Pinot has Gaudu as his main wingman, but with Reichenbach now missing from the FDJ lineup, his chances of victory have seriously been slashed. Cannondale will be backing Uran all the way, especially after his win in Torino midweek. He has Bettiol, Formolo and Slagter all at his disposal, three riders who should be relatively fresh coming into this race.
Other teams looking to set the race alight will be UAE and Astana, each contingent boasting a potential race winner in their ranks. Whilst the WT teams will assume control of the race, it may fall to the continental teams to spark the race winning moves, Androni, Bardiani and Nippo all eager to throw their riders into the mix.
It’ll be on the foot of the Sormano where the real attacks start to launch, second tier riders looking to pave a way for their team leaders later on. Visconit for Bahrain, Gaudu for FDJ and Formolo for Cannondale will all be instructed to forge ahead, other teams placing satellite riders into the move with hope that the escape may just stick.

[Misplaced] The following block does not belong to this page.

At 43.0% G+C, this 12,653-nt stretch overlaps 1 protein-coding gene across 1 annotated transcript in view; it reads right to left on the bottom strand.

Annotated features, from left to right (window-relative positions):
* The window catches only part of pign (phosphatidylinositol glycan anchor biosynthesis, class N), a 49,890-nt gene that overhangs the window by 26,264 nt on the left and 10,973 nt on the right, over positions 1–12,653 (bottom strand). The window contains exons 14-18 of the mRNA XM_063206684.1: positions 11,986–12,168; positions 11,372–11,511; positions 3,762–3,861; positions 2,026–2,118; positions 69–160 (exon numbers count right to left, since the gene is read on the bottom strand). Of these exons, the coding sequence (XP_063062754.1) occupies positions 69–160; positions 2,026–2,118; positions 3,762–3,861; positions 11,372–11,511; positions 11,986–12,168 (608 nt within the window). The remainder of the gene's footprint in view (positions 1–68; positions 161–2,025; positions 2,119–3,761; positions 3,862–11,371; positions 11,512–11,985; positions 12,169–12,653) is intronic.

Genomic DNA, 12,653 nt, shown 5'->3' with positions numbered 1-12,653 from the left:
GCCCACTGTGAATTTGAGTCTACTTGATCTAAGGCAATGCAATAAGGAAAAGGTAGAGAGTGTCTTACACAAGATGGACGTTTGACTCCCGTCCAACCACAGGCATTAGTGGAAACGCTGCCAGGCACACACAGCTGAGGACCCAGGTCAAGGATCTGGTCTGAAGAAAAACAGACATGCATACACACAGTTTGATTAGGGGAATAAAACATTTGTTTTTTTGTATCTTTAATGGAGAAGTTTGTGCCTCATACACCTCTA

Those that miss the move will see their chances of a win stripped right away; even if the group don’t make it to the finish, they’ll have to commit all their team to the chase to pull them back. A poker game will likely ensue in the peloton, each team bluffing as to when they’ll start to mount a chase.
By the time the race reaches the final two climbs, it could all be too late…
Whilst the final few hundred metres look perfect for a three up reduced sprint, it’s more than likely that we’ll see a solo victor come into Como. An attack over the summit of the San Fermo della Battaglia giving a rider the best chance of taking victory.
Three riders come into this monument will all eyes on them, all three fresh and ready for battle on the leaf strewn roads of Lombardy. Vincenzo Nibali is a former champion, but both Rigoberto Uran and Thibaut Pinot have found themselves on the podium of this race before.